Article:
Plato’s three forms of ‘atheism’

“No one who believes, as the laws prescribe, in the existence of the gods has ever yet done an impious deed voluntarily, or uttered a lawless word: he that acts so is in one or other of these three conditions of mind—either he does not believe in what I have said [that gods exist]; or, secondly, he believes that the gods exist, but have no care for men; or, thirdly, he believes that they are easy to win over when bribed by offerings and prayers” (Laws, Book 10, section 885b)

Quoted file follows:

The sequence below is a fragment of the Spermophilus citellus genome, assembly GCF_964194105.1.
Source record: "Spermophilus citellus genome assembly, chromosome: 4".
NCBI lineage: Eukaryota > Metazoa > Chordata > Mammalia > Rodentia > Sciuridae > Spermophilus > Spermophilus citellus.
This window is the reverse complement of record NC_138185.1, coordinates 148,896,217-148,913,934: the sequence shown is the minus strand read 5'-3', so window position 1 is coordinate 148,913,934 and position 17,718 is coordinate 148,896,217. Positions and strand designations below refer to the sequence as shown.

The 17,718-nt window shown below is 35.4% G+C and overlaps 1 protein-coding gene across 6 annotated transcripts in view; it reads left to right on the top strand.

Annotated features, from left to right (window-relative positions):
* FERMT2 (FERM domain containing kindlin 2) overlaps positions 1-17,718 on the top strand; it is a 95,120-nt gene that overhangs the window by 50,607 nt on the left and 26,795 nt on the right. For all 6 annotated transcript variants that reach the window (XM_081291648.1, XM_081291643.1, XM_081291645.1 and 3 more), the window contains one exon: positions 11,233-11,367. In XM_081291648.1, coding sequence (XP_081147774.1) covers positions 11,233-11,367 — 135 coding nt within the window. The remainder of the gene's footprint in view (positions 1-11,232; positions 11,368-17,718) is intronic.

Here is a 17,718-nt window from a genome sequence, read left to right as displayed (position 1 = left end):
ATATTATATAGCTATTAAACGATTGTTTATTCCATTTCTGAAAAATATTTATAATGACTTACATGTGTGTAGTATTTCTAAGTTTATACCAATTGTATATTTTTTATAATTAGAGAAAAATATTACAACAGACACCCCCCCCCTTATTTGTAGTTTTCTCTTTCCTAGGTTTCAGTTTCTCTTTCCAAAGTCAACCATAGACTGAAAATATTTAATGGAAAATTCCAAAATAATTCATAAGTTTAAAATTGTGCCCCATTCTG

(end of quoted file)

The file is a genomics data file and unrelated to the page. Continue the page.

Accessed here.

C.f., “The Moral Law does not give us any grounds for thinking that God is “good” in the sense of being indulgent, or soft, or sympathetic. There is nothing indulgent about the Moral Law” (C.S. Lewis, Mere Christianity, Book 1, Chapter 5).

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